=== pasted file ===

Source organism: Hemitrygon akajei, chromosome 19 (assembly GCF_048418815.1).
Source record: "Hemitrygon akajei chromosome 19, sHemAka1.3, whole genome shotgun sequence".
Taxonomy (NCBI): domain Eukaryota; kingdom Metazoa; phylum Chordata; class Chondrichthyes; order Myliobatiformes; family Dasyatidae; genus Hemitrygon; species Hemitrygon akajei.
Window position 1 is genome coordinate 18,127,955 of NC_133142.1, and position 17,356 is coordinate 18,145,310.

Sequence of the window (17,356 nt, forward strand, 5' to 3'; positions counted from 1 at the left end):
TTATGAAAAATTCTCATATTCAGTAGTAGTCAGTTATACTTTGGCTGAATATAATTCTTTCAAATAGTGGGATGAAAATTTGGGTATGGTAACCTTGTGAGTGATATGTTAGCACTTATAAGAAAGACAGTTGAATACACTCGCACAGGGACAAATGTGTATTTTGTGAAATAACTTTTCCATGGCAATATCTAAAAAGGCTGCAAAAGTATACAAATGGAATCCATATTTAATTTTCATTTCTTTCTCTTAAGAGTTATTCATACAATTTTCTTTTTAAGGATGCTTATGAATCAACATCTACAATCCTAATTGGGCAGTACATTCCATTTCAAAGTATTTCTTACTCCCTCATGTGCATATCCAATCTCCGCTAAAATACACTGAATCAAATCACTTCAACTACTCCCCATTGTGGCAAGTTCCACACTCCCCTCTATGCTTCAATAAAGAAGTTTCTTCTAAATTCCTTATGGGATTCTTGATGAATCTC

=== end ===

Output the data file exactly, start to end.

Source organism: Hemitrygon akajei, chromosome 19 (assembly GCF_048418815.1).
Source record: "Hemitrygon akajei chromosome 19, sHemAka1.3, whole genome shotgun sequence".
Taxonomy (NCBI): domain Eukaryota; kingdom Metazoa; phylum Chordata; class Chondrichthyes; order Myliobatiformes; family Dasyatidae; genus Hemitrygon; species Hemitrygon akajei.
Window position 1 is genome coordinate 18,127,955 of NC_133142.1, and position 17,356 is coordinate 18,145,310.

Sequence of the window (17,356 nt, forward strand, 5' to 3'; positions counted from 1 at the left end):
TTATGAAAAATTCTCATATTCAGTAGTAGTCAGTTATACTTTGGCTGAATATAATTCTTTCAAATAGTGGGATGAAAATTTGGGTATGGTAACCTTGTGAGTGATATGTTAGCACTTATAAGAAAGACAGTTGAATACACTCGCACAGGGACAAATGTGTATTTTGTGAAATAACTTTTCCATGGCAATATCTAAAAAGGCTGCAAAAGTATACAAATGGAATCCATATTTAATTTTCATTTCTTTCTCTTAAGAGTTATTCATACAATTTTCTTTTTAAGGATGCTTATGAATCAACATCTACAATCCTAATTGGGCAGTACATTCCATTTCAAAGTATTTCTTACTCCCTCATGTGCATATCCAATCTCCGCTAAAATACACTGAATCAAATCACTTCAACTACTCCCCATTGTGGCAAGTTCCACACTCCCCTCTATGCTTCAATAAAGAAGTTTCTTCTAAATTCCTTATGGGATTCTTGATGAATCTC